Op-Ed: This Rosh Hashanah, give Earth a sabbatical

Climate protesters carry signs and blow a shofar
Climate protesters blow the shofar outside Sen. Dianne Feinstein’s offices in Los Angeles in late August. When the Jewish New Year begins Monday, so does shmita, a ritual recognition that we all must take care of nature.
(Sarah Velez / Ikar)

When 70 climate activists stood outside Sen. Dianne Feinstein’s West Los Angeles field offices 10 days ago and blew a shofar, it wasn’t their way of wishing their senator an early Happy Jewish New Year.

One clue? One of their protest signs read, “Sho-far, Not Sho-good.”

The activists were organized by a climate action group called Dayenu — loosely speaking, Hebrew for “Enough!”— part of a campaign that is blowing the ritual ram’s horn across the country to urge Congress to pass President Biden’s $3.5-trillion “Build Back Better” budget bill focused in part on reducing carbon emissions.


The connection between climate change and Rosh Hashanah, the Jewish New Year, which begins the evening of Sept. 6, might not be immediately apparent — unless, that is, you’re familiar with a fairly arcane Jewish custom of “shmita.”

Shmita (rhymes with “pita”) is a sabbatical year on the Jewish calendar, occurring every seven years, including in 5782, which begins Monday evening.

During shmita, Jews are commanded to let the land of Israel lie fallow — the laws only apply to the land of Israel. They may not sow, harvest or even buy and sell crops they produce from the land. They can only pick what grows on its own.

Shmita is set in the Bible: “The seventh year shall be a sabbath of solemn rest for the land, a sabbath unto the LORD; thou shalt neither sow thy field, nor prune thy vineyard.”

Even though there is some debate as to whether the onerous laws of shmita were ever observed exactly as commanded, they are still followed in some fashion by Orthodox Jews in Israel, who have found workarounds to keep food and commerce flowing, such as buying produce from Palestinian farmers — another data point that Arab-Jewish coexistence is likely more mutually beneficial than conflict.

But shmita is increasingly marked by progressive Jews, too — a connection that isn’t hard to understand. This year, shmita follows the latest U.N. Intergovernmental Panel on Climate Change report, which warns that the speed of global warming will lead to catastrophe if we don’t act now to stop and perhaps reverse it.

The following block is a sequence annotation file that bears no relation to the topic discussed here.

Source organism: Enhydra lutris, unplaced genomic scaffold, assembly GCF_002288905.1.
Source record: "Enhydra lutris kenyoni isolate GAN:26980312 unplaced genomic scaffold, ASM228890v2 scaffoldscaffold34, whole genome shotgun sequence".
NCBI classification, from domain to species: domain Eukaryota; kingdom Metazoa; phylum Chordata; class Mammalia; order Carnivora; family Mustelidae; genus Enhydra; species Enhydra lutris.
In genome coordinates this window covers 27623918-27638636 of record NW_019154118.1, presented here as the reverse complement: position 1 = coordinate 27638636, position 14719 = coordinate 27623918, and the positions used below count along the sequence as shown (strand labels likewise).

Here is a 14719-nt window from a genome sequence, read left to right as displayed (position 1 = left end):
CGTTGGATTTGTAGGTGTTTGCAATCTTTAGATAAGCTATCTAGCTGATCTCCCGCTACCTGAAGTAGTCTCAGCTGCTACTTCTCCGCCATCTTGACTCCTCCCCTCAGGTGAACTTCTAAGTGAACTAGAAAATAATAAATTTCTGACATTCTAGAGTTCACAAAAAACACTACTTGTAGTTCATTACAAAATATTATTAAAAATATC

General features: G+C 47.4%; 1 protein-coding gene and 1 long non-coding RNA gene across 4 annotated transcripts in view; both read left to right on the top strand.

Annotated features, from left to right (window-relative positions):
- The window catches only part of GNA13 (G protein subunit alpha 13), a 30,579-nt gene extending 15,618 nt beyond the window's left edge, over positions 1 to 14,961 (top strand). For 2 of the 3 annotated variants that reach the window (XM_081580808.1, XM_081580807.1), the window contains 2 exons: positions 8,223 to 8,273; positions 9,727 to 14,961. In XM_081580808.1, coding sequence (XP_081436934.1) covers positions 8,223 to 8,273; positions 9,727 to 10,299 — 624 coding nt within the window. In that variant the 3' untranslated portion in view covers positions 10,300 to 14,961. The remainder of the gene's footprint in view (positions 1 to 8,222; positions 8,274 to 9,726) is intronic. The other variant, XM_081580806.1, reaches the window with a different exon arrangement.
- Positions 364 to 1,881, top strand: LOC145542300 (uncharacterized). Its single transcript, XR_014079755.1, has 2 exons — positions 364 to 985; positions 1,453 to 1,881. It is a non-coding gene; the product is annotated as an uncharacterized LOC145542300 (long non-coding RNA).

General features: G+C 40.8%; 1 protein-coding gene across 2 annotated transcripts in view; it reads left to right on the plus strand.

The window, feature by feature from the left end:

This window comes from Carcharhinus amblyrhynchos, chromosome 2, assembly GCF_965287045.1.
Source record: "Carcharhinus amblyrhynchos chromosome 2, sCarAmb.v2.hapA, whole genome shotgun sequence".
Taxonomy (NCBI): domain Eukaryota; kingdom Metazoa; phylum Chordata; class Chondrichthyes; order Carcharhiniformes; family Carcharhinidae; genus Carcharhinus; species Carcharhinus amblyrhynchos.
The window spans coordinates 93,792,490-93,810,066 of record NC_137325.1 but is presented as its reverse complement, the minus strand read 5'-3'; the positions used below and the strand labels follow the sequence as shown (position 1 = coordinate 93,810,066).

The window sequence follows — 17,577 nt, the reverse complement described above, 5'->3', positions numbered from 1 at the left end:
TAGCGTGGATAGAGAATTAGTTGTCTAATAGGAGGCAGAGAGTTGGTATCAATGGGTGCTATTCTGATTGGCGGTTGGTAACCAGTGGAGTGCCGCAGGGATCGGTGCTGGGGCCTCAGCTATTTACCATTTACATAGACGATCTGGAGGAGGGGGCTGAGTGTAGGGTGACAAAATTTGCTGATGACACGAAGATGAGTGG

One message from the United Nations report is that we are past the time when individual actions — my compost, your Tesla, Ed Begley’s house — will make a difference.


“I have some serious difficulty with framing the response to climate change in terms of what ‘I’ can do to contribute to the solution,” UCLA climate policy expert Edward Parson told The Times. “There are some limited ways that individual behavior change can make a non-trivial difference, but climate change is a problem of the aggregate emissions of human activities from 7.5 billion people in the world. ”

And that’s where shmita comes in. It isn’t up to each of us to save the land — shmita wasn’t an individual choice. It was a task mandated for the entire society; the regulations were clear, wrapped in “thou shalts” and enforced from on high: “Now if, after all that, you do not hearken to me,” warns Leviticus 26, “I will continue to discipline you, sevenfold, for your sins…. Your land will not give-forth its yield, the trees of the land will not give-forth their fruit.”

A lot of religions have rituals and ceremonies meant to increase the fertility of the land. What sets shmita apart is that it ritualizes the essential — all farming cultures know the land needs to rest. Neglect the command to take care of the land, and you’ll pay.

Judaism, of course, knows from personal responsibility. Indeed, the prime directive of the New Year is atonement, making good with each person you have wronged so that you can make good with God.

And yet the lesson of shmita makes it clear that when it comes to caring for the Earth, we must act together. Only common action can prevent a tragedy of the commons.

That’s why many non-Orthodox Jews — and non-Jews — have begun to bring attention to shmita as a lever to awaken faith-based activism against climate change.

In fact, the concept can be a corrective to the idea that religion begins and ends with personal faith, the Rev. Susan Hendershot, president of Interfaith Power & Light, told me.

“There is a sense in which we’ve taken on this mindset of, it’s just between Jesus and me, or God and me,” said Hendershot, whose group joined in Dayenu’s shofar campaign, “and climate change requires us to have an obligation to our neighbors, whether they are next door or around the world.”

Shmita is a biblical proof-text that there’s a time to sow, a time to reap and a time — decreed from on high — for society to let nature recover.

And in the wake of a U.N. report that could easily resign us to despair, shmita — and every Jewish New Year — brings another message: It’s not too late. Every year, you can begin again, to change your life, or even save the planet.

A good time to start would be now.

Rob Eshman is national editor of the Forward. @foodaism